I nearly missed it, but yesterday was George Harrison’s 80th birthday. He passed away just over twenty years ago, but he’s still out there somewhere, he’s George Harrison. I love George Harrison. I’m a massive Beatles nerd; Paul was always my favourite, massive fan of John, I adore Ringo, but I always had a huge love for quiet George and his dark eyes, even if one of my earliest memories of George was when Nick Cotton off Eastenders played him in Birth of the Beatles. So last night to celebrate, I rewatched the Scorsese documentary “Living in the Material World” (my wife couldn’t believe his brother was called ‘Harry Harrison’; I tried to convince her that John had a brother called Lenny Lennon, and that Mike McCartney’s middle name was ‘Arnie’), played some ukulele, and listened to the All Things Must Pass triple album while drawing my old copy of the All Things Must Pass triple album. I must admit, I listened to it streamed on my iPod rather than on the record player, because it would mean getting the record player out of the cupboard and I was too tired to deal with that. It tends to play the records a bit too fast anyway. But I love this old album. I don’t love all of it (really not into “Johnny’s Birthday”, although ironically tomorrow is my brother’s birthday and his name is Johnny) but the whole thing is a slide guitar soundscape, and listening to it on streaming means I didn’t have to keep getting up to change the record over (triple albums, really?). It was nice drawing this while I listened to it. I love the songs “All Things Must Pass” and “Isn’t it a Pity”. I wanted to get this posted though in tribute. Happy Birthday George, wherever you are in the cosmos.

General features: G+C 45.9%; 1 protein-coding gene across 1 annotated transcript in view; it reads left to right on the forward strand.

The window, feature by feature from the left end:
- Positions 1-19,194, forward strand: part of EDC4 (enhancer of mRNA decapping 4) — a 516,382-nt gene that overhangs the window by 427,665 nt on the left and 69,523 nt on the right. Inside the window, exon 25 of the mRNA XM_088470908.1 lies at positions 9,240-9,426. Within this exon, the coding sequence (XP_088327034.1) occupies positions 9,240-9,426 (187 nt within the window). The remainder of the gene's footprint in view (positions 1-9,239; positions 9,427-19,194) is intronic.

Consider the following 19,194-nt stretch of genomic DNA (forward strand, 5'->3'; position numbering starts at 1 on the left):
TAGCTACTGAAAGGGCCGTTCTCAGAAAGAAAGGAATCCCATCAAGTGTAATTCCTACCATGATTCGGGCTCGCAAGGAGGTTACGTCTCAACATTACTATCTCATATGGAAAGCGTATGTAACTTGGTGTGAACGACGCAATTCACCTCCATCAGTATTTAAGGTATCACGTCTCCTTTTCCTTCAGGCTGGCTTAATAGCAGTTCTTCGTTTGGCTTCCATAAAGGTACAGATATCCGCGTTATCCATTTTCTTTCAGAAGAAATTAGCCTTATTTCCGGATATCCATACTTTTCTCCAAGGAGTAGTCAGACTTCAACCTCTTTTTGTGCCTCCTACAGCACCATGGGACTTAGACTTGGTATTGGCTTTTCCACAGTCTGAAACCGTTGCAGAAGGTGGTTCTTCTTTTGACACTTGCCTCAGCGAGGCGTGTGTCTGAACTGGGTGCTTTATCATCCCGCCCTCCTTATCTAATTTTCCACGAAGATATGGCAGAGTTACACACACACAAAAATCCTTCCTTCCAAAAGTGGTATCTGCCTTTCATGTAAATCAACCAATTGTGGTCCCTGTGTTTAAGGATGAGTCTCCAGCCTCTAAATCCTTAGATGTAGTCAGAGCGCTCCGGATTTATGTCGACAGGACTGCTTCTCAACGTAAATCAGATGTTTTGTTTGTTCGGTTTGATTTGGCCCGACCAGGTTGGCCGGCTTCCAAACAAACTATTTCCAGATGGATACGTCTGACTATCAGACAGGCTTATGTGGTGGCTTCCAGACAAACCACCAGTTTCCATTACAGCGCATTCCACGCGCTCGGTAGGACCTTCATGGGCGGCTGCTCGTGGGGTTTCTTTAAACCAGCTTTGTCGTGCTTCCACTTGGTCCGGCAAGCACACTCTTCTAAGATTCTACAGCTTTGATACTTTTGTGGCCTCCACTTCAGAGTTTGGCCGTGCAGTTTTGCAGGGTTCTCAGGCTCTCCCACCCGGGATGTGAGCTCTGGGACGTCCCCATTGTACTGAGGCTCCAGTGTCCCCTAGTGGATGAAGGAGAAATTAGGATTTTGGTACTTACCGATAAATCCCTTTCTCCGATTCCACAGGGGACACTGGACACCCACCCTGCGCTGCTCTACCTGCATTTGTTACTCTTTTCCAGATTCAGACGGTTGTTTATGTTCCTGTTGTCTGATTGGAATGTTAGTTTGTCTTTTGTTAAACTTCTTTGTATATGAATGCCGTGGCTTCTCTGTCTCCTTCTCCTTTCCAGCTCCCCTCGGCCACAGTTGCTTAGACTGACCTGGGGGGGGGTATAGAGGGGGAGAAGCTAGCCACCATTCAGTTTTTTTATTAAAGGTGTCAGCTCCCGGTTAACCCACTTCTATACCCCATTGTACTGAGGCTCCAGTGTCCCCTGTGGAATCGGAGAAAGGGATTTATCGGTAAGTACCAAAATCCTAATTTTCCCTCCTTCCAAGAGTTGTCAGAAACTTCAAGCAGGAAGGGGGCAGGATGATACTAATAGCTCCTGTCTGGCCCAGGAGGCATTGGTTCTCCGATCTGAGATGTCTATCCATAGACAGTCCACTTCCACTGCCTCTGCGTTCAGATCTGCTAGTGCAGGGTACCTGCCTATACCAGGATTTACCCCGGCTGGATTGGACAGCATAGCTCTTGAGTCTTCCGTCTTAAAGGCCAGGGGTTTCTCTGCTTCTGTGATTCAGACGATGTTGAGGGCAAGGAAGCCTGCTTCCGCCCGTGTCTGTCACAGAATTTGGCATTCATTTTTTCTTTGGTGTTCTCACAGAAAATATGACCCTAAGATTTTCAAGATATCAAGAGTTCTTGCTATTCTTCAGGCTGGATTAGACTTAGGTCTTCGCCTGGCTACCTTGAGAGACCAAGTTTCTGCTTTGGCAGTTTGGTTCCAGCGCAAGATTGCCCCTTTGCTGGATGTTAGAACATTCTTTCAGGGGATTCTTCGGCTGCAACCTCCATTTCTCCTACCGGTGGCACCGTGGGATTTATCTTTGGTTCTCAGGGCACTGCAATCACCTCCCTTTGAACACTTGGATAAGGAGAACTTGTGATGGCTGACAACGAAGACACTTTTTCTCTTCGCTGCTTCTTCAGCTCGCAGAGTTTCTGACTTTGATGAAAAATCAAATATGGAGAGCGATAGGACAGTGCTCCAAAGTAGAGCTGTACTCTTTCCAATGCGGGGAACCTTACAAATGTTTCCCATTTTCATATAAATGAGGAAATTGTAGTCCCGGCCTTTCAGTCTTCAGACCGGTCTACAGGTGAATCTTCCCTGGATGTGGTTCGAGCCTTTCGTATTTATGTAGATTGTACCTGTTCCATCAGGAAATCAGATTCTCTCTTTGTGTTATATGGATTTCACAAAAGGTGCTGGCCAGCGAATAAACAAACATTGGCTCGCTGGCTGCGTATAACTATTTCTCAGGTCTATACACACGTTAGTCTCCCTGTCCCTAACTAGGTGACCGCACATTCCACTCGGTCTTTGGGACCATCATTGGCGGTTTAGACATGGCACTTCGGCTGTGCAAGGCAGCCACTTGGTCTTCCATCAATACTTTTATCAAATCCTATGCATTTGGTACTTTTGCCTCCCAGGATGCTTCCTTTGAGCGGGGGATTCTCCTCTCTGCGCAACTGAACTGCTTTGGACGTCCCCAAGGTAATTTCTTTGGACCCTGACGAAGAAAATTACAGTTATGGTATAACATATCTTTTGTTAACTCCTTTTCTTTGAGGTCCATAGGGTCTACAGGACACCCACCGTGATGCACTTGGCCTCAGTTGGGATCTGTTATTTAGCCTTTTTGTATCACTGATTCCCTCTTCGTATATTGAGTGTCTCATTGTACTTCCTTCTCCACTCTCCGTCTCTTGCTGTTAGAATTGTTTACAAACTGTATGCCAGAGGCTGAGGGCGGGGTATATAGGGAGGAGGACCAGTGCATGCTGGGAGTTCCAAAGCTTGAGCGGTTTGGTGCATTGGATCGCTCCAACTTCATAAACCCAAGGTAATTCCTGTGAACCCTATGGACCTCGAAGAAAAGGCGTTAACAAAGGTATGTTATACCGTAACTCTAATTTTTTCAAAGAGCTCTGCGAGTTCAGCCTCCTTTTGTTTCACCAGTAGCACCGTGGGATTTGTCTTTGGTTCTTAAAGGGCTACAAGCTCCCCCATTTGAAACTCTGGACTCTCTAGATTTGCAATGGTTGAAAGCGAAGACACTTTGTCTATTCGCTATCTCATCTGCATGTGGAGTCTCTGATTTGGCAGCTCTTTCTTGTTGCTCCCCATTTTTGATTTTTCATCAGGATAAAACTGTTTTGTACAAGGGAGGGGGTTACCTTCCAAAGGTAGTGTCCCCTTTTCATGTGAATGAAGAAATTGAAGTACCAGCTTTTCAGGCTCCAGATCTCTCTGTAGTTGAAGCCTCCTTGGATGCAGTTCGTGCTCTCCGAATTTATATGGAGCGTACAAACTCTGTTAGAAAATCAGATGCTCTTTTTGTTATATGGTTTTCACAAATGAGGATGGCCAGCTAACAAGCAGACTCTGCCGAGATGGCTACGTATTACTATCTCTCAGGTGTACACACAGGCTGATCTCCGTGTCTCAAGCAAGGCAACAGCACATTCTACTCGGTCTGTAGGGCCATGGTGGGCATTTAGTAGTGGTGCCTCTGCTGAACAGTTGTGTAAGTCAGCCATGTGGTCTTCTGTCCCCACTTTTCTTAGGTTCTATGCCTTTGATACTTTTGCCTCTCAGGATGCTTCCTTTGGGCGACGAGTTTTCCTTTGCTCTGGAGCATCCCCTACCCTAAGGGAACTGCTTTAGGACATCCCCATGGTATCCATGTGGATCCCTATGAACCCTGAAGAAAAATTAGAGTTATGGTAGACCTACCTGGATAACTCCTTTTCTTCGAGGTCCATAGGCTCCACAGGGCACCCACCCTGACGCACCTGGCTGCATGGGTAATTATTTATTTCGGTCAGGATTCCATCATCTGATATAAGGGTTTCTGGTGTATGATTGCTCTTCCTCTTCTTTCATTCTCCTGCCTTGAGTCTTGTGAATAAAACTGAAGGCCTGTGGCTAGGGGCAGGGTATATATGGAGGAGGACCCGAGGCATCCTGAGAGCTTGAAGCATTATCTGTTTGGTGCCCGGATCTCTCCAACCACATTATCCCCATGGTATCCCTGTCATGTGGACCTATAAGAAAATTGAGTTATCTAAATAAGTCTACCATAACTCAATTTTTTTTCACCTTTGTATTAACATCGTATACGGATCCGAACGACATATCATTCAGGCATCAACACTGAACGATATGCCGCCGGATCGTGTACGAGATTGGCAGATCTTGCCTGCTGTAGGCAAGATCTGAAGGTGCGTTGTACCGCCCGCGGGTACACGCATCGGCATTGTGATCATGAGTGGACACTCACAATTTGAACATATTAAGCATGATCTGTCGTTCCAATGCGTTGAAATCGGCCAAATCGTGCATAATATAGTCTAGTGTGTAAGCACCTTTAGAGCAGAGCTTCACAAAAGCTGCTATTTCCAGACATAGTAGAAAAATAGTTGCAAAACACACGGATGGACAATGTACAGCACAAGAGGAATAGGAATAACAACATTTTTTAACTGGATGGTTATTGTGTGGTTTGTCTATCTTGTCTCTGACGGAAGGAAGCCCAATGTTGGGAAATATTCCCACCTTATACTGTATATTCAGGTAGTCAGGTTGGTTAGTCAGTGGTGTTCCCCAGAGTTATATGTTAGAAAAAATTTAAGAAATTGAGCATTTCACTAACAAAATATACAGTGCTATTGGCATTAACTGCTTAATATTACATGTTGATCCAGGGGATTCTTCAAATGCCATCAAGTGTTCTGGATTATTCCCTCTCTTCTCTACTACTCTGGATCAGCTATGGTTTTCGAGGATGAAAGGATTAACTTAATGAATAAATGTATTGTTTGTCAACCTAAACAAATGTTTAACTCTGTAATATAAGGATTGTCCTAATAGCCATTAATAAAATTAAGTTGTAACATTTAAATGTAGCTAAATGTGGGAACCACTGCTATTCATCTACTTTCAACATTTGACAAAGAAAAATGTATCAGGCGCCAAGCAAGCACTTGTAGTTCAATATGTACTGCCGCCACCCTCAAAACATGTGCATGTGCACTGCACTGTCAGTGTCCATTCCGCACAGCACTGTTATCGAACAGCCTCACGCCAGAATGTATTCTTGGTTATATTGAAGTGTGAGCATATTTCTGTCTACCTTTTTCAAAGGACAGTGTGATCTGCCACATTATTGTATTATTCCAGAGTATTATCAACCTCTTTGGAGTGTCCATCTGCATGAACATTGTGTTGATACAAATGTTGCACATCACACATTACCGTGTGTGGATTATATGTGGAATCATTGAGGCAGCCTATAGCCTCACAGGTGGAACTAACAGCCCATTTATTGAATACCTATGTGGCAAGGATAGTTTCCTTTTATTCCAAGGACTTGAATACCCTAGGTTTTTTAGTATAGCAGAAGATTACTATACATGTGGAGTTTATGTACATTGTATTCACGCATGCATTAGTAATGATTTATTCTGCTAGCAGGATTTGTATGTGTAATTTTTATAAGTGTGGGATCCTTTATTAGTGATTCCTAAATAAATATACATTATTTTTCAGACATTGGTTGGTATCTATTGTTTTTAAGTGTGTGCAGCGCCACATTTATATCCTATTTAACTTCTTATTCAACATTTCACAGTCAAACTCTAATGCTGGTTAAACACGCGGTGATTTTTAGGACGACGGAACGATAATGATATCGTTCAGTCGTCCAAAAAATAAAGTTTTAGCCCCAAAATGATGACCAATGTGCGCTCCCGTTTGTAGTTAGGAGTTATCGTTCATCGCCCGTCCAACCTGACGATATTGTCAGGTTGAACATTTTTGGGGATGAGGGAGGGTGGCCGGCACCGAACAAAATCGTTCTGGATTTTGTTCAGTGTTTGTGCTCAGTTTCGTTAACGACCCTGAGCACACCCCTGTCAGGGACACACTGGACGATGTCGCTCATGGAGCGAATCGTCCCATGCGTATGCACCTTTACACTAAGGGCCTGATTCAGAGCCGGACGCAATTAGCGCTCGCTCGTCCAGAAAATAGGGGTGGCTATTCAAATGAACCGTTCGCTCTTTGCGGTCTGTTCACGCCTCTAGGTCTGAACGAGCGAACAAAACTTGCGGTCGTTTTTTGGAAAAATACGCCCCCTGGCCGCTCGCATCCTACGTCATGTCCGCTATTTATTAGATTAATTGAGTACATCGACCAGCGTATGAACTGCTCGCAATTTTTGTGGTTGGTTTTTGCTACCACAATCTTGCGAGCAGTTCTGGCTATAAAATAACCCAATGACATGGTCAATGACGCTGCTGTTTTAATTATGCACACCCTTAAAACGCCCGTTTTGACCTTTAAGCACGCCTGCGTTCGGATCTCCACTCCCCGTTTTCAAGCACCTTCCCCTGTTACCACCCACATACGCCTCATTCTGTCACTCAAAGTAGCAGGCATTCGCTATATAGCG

shake it up baby
Time for some more Beatles story. This is an old EP (“extended play” for you modern kids, not an album or “LP” – long play – and not a single, but it’s the size of a single, and it has four songs on it instead of two. A bit like you would get on a CD single in the 90s) from 1963, “Twist and Shout”. It’s an original copy, with the yellow-lettered Parlophone, and I’ve had it since about 1989, when I would go around second-hand shops and car-boot sales looking for old Beatles records to add to the collection that my uncle Billy started me off with. As you can see it still has the little two quid sticker on it. I forgot I still had this, sitting in my cupboard, so when I came across it again I thought that would be a good opening page for my new Moleskine sketchbook. A sketchbook that I have now closed, and started a new one (I’m very far behind posting). Still, with the rekindling of my life long Beatles obsession with the release of both the “Get Back” film and Paul McCartney’s “The Lyrics” book at the end of 2021, now’s a good time to post this. Macca just turned 80 over a week ago, so I’ve been gorging on Paul’s songs lately, but Twist and Shout – perhaps the Beatles’ most famous cover song, recorded in a single take and an absolute belter musically – is very much about John and his ripped-to-shreds voice. I bloody love it, I love the “aaaah….aaaah…aaaah” harmonies, the call and response with George and Paul, I love the leather-jacketed guitar riff which feels it has bounced straight off the sweaty walls of the Top Ten Club in Hamburg, I love Ringo’s excited drumming, I love that this is the sound of a band that absolutely loved playing music and gave it their all. It’s also got “A Taste of Honey”, “Do You Want To Know A Secret” (I quite like that one) and “There’s A Place” on it, but after the raw energy of Twist and Shout, these are like cups of tea to help you calm down.